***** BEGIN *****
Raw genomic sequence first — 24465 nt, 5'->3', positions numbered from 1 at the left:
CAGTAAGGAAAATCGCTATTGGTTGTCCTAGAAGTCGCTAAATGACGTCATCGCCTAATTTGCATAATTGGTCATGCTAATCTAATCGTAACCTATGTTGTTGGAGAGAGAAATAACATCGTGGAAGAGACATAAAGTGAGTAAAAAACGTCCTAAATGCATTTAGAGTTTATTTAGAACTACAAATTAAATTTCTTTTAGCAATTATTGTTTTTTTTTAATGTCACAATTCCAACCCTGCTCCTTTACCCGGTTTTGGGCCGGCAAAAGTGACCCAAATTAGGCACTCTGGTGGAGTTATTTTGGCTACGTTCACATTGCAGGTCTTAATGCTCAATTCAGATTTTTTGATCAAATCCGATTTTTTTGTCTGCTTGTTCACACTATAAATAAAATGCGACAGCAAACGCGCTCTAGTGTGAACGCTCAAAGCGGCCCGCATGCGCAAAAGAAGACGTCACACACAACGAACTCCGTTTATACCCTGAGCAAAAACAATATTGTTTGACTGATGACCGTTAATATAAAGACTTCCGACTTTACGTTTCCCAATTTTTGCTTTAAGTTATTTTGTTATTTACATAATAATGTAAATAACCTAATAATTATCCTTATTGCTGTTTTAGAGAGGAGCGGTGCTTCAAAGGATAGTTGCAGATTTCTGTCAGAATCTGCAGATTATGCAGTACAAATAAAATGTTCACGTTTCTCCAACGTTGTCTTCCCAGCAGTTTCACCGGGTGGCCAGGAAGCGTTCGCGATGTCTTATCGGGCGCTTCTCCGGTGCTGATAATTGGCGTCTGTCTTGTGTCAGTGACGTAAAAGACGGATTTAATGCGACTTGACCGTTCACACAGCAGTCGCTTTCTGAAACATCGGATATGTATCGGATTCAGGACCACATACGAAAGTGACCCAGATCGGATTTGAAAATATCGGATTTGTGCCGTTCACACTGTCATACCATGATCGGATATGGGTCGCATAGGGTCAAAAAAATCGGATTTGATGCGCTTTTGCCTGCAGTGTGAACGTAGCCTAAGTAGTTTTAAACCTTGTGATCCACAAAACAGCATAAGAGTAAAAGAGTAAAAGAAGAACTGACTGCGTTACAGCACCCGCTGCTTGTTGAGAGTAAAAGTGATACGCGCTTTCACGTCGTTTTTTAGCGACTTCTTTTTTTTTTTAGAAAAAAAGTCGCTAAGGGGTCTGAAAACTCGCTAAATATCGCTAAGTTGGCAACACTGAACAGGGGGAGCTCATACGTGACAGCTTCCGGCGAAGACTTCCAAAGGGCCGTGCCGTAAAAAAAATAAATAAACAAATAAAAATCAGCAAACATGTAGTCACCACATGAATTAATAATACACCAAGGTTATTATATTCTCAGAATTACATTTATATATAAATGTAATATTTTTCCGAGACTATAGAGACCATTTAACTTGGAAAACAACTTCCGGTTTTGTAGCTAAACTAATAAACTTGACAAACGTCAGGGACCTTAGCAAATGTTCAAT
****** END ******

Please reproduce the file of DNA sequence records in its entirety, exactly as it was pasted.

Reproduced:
Raw genomic sequence first — 24465 nt, 5'->3', positions numbered from 1 at the left:
CAGTAAGGAAAATCGCTATTGGTTGTCCTAGAAGTCGCTAAATGACGTCATCGCCTAATTTGCATAATTGGTCATGCTAATCTAATCGTAACCTATGTTGTTGGAGAGAGAAATAACATCGTGGAAGAGACATAAAGTGAGTAAAAAACGTCCTAAATGCATTTAGAGTTTATTTAGAACTACAAATTAAATTTCTTTTAGCAATTATTGTTTTTTTTTAATGTCACAATTCCAACCCTGCTCCTTTACCCGGTTTTGGGCCGGCAAAAGTGACCCAAATTAGGCACTCTGGTGGAGTTATTTTGGCTACGTTCACATTGCAGGTCTTAATGCTCAATTCAGATTTTTTGATCAAATCCGATTTTTTTGTCTGCTTGTTCACACTATAAATAAAATGCGACAGCAAACGCGCTCTAGTGTGAACGCTCAAAGCGGCCCGCATGCGCAAAAGAAGACGTCACACACAACGAACTCCGTTTATACCCTGAGCAAAAACAATATTGTTTGACTGATGACCGTTAATATAAAGACTTCCGACTTTACGTTTCCCAATTTTTGCTTTAAGTTATTTTGTTATTTACATAATAATGTAAATAACCTAATAATTATCCTTATTGCTGTTTTAGAGAGGAGCGGTGCTTCAAAGGATAGTTGCAGATTTCTGTCAGAATCTGCAGATTATGCAGTACAAATAAAATGTTCACGTTTCTCCAACGTTGTCTTCCCAGCAGTTTCACCGGGTGGCCAGGAAGCGTTCGCGATGTCTTATCGGGCGCTTCTCCGGTGCTGATAATTGGCGTCTGTCTTGTGTCAGTGACGTAAAAGACGGATTTAATGCGACTTGACCGTTCACACAGCAGTCGCTTTCTGAAACATCGGATATGTATCGGATTCAGGACCACATACGAAAGTGACCCAGATCGGATTTGAAAATATCGGATTTGTGCCGTTCACACTGTCATACCATGATCGGATATGGGTCGCATAGGGTCAAAAAAATCGGATTTGATGCGCTTTTGCCTGCAGTGTGAACGTAGCCTAAGTAGTTTTAAACCTTGTGATCCACAAAACAGCATAAGAGTAAAAGAGTAAAAGAAGAACTGACTGCGTTACAGCACCCGCTGCTTGTTGAGAGTAAAAGTGATACGCGCTTTCACGTCGTTTTTTAGCGACTTCTTTTTTTTTTTAGAAAAAAAGTCGCTAAGGGGTCTGAAAACTCGCTAAATATCGCTAAGTTGGCAACACTGAACAGGGGGAGCTCATACGTGACAGCTTCCGGCGAAGACTTCCAAAGGGCCGTGCCGTAAAAAAAATAAATAAACAAATAAAAATCAGCAAACATGTAGTCACCACATGAATTAATAATACACCAAGGTTATTATATTCTCAGAATTACATTTATATATAAATGTAATATTTTTCCGAGACTATAGAGACCATTTAACTTGGAAAACAACTTCCGGTTTTGTAGCTAAACTAATAAACTTGACAAACGTCAGGGACCTTAGCAAATGTTCAAT